GNOME is one of the most popular desktop environments and for good reasons. It has a modern UI and it comes with a number of GNOME-specific applications that blend well with the overall desktop appearance.
You can tweak GNOME to your liking as much as you want but I am not here to discuss that. GNOME desktop has some hidden features that you probably are not aware of.
One of such not-so-obvious feature is a built in screen recorder.
Yes, you read that right. If you are using GNOME desktop, you don’t necessarily need to install other screen recorders in Linux. You just need to know the correct keyboard shortcut.
Instantly record your screen with GNOME Screen Recorder
To quickly access the GNOME screen recorder, you have to press this keyboard shortcut in Ubuntu or other distributions using GNOME desktop:
Ctrl + Alt + Shift + R
This will immediately start recording your desktop. You can tell that the screen recording is in progress by looking at the red dot in the system tray area of the top panel:
Increase the screencast duration
The default maximum record time is just 30 seconds. It can be increased though.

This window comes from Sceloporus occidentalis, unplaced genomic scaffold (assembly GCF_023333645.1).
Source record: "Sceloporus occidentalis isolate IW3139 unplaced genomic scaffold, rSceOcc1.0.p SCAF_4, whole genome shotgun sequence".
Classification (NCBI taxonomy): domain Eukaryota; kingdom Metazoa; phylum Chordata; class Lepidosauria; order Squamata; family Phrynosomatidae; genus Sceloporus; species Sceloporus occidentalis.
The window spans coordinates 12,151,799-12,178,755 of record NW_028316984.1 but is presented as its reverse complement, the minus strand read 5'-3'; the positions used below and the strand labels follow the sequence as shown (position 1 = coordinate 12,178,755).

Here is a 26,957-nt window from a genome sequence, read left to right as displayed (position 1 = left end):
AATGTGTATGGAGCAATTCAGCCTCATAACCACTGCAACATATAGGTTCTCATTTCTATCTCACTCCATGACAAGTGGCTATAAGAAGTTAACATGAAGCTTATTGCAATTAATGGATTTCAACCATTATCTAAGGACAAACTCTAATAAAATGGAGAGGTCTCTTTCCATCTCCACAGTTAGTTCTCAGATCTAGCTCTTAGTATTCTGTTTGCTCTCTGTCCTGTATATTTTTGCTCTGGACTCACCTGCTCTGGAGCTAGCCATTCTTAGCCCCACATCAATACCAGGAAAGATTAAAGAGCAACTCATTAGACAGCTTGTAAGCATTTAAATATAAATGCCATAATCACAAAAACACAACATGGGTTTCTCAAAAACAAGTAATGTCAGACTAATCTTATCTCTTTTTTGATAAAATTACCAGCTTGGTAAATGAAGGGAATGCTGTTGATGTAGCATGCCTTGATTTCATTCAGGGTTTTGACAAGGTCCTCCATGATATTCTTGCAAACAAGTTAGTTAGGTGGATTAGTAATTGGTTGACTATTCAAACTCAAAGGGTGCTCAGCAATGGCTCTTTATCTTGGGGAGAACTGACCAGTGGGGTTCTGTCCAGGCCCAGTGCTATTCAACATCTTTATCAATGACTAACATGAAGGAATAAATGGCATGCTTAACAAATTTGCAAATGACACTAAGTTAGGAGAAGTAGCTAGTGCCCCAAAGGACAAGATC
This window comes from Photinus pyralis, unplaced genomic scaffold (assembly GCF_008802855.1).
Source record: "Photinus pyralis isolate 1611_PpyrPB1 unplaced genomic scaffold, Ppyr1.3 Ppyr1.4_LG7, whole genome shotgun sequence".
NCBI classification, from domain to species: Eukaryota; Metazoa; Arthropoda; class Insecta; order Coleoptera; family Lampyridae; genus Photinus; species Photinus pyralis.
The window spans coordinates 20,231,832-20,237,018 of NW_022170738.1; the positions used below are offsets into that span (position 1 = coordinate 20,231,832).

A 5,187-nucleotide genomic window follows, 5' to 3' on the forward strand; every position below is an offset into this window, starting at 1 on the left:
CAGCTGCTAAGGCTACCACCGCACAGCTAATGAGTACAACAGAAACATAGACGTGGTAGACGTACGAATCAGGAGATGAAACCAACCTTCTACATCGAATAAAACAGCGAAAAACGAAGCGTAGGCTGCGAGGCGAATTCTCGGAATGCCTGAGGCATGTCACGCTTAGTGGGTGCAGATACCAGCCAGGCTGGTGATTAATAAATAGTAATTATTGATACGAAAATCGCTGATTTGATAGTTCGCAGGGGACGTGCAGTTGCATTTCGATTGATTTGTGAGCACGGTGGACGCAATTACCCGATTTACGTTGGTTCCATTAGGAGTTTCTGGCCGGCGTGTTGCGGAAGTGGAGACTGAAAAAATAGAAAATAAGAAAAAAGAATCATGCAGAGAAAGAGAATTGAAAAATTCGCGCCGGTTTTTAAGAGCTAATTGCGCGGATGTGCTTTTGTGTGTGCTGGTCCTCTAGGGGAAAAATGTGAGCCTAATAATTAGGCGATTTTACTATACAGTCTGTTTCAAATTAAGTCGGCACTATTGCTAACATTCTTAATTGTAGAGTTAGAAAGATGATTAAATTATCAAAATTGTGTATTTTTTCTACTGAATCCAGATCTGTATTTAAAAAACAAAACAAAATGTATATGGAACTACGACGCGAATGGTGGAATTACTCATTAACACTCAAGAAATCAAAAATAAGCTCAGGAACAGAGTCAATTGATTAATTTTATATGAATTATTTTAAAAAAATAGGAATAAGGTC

Open a terminal and use the following command:
gsettings set org.gnome.settings-daemon.plugins.media-keys max-screencast-length 300
In the above command, I have increased the maximum length of the recording to 300 seconds (i.e. 5 minutes). You can change it to any other value but it should be in seconds.
If you don’t want any limit on the maximum recording time, set it to 0 and then the recording won’t stop until you manually stop it or your disk runs out of space.
Stop the screen recording
As I mentioned, your desktop recording will stop automatically after it reaches the maximum time limit.
To stop the recording before that, you can press the same key combination:
Ctrl + Alt + Shift + R
Your recordings are saved in webm format in the Videos folder of your Home directory.
While it might be handy to record your desktop quickly with this handy little tool, it has its several limitations when compared to a full-fledged screen recording tool like Simple Screen Recorder.
- There is no time delay option before the recording starts
- There is no pause and play option
- It records the entire screen. No option to record only an application window or a ceratin area or a certain monitor (if you have a multi-monitor setup).
- Videos are saved in webm format in the user’s Videos directory. You cannot change it. You’ll have to use a tool like HandBrake to convert the videos to other format.
As you can see, the secret GNOME screen recorder is no where near to the features provided by the likes of Kazam or other such tools.
But it doesn’t try to be a full-fledged screen recorder. It just provides you a quick way of recording a small screencast. That’s it.
This screen recorder is one of the hidden features of GNOME like the suspend option that you won’t easily find on your own.
How do you like it? Do you know some other hidden GNOME features that you would like to share with us? The comment section is all yours.